How to choose a real estate professional

When shopping for an agent, recommends that you find and agent that:

  • Has successfully sold homes in your neighborhood
  • Is well connected in the community with years of real estate experience
  • Understands your situation and needs
  • Has a high average-list-price-to-sales-price ratio (sells homes at or near original listing price)
  • Has a relatively short listing-to-sale time
  • Has glowing references

Once you find an agent you are comfortable with, they will ask you to sign a legal agreement which covers the basics of your relationship. This includes the right to a commission if a buyer is found, exclusivity agreements and termination clauses.

Types of listing agreement include:

  • Exclusive agency listing: authorizes only one agent (broker) to find a buyer. If the seller finds a buyer, the broker is not paid a commission
  • Exclusive right to sell listing: No matter who finds a buyer during the contract period, the broker is paid a commission
  • Open listing: nonexclusive agreement in which any broker who finds a buyer is compensated. Because there is the possibility of many brokers actively working to sell the property and chance of commission is lower, most will not put effort into the sale.

It's time to sell!

When the decision has been made to sell, it's time to formulate a plan of action. In most situations, hiring a real estate professional makes sense. Agents should make the process of selling faster, easier and can help you get top dollar. Remember the tips listed in the "How to choose a real estate professional" section. Have a meeting with your agent and listen to their guidance. Agree on a listing price based on their professional market research. Go over their list of requested repairs and value-adding remodeling ideas.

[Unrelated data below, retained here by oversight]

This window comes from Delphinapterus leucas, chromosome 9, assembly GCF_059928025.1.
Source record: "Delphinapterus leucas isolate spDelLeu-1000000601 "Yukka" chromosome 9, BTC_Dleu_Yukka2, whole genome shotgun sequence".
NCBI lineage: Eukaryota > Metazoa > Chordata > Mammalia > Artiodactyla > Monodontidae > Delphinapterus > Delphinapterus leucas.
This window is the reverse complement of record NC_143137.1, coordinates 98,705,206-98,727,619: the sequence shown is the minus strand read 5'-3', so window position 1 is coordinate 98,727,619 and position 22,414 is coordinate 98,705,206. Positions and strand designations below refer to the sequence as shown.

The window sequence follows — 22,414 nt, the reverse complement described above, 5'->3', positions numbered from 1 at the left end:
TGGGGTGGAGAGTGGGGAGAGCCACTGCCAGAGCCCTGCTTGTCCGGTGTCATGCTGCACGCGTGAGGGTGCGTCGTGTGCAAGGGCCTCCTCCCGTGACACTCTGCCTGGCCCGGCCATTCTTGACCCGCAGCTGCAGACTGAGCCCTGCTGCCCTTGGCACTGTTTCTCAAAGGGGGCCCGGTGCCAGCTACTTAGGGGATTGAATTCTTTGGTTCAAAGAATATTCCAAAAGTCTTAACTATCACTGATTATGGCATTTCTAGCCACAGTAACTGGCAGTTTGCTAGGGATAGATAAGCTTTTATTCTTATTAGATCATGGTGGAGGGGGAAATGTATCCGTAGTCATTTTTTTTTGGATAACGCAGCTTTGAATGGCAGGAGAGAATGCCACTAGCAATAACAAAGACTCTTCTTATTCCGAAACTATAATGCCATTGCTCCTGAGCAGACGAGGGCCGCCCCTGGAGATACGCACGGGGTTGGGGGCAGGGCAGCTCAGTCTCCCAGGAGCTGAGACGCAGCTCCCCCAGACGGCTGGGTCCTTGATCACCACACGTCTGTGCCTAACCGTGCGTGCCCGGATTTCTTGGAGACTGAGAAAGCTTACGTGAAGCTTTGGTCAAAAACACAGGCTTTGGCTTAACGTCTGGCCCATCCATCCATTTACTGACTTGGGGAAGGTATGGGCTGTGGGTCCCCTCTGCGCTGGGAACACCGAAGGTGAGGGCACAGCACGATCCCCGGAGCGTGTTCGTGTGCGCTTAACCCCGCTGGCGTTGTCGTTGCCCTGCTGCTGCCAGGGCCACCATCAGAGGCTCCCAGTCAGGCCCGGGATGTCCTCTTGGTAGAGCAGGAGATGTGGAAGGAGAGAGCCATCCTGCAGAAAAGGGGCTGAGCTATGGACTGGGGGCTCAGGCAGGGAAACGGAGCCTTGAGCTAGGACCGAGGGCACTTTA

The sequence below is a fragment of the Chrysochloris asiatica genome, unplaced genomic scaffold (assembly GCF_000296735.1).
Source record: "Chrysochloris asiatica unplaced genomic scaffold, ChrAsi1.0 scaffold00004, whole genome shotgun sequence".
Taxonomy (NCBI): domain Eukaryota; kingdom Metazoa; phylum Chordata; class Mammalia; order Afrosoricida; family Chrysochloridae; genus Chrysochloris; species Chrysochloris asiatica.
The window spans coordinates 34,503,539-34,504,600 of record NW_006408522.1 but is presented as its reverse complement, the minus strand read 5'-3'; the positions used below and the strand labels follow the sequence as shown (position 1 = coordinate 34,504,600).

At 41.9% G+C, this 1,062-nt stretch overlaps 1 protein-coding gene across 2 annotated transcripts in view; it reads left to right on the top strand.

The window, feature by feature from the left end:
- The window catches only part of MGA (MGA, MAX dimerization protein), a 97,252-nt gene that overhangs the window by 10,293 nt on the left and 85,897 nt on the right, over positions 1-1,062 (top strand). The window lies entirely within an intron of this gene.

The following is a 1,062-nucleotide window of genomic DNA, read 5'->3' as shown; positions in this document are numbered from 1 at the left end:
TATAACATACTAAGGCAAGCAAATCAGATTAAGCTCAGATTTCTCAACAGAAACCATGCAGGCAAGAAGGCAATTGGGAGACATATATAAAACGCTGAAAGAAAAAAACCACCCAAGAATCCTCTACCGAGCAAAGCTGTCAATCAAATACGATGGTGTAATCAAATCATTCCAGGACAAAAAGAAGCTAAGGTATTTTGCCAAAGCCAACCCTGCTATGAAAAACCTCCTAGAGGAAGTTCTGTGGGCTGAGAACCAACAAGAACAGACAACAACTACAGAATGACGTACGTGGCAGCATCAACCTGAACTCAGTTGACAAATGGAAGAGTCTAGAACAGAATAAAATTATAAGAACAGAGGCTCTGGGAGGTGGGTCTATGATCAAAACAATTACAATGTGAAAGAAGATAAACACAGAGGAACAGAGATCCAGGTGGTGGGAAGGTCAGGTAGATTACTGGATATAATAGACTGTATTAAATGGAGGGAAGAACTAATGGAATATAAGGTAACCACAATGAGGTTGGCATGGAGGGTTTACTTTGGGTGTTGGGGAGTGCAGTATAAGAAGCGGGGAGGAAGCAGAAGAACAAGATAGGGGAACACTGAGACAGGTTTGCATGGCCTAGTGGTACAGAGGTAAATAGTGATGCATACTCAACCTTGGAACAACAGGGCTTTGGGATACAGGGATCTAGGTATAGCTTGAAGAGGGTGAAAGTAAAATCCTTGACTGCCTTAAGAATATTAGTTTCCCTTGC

If your agent recommends updates or repairs on your home to help it sell, now is a good time to complete them.


Once an agreed-upon asking price is reached and repairs completed, your broker will list the home on the MLS system and market the home for sale. Prospective buyers will want to walk through the home. Your broker may want to hold an open house event. You’ll want to keep the home clean and yard trimmed during the sales process. Cleanliness can make a huge difference on a walk-through! Also consider reducing clutter and personal items/pictures. This helps buyers envision themselves living in your home.


When a potential buyer likes your home and decides to make you an offer, several events are set in motion. First, work with your broker to prepare seller disclosure documents detailing the physical condition of the home, health and environmental factors, and legal status of the property. Next, you’ll review the offer price, terms and contingencies. Try to think objectively and not emotionally if the buyer offers an amount lower than your asking price. Especially in a buyer’s market, you’ll need to use this opportunity to make a tough decision to accept or submit a counteroffer. Is the buyer serious or casual? Do they have the financial ability to actually purchase the home? What contingencies did they place on the offer? Could accepting this offer hinder your ability to sell to another willing buyer for long periods of time? Again, your broker will walk you through the contingencies and offer their advice.

If you are not willing to accept the offer, change the terms and submit a counteroffer.

Accepting an offer

Once both parties have accepted the offer terms and sign the agreement, various inspections and appraisals will take place. At this time, the buyer may renegotiate the sales price or terms based on inspection findings. Work to a mutual agreement if possible. Once inspections are complete and satisfactory, a closing date will be set. You’ll (usually) need to move out of the home before this date. Pack up, clean up and say goodbye to your old home! Closing will take place at a title or attorney’s office. If you lacked the equity to pay commissions and closing costs, you’ll need to bring your checkbook and pay the appropriate parties.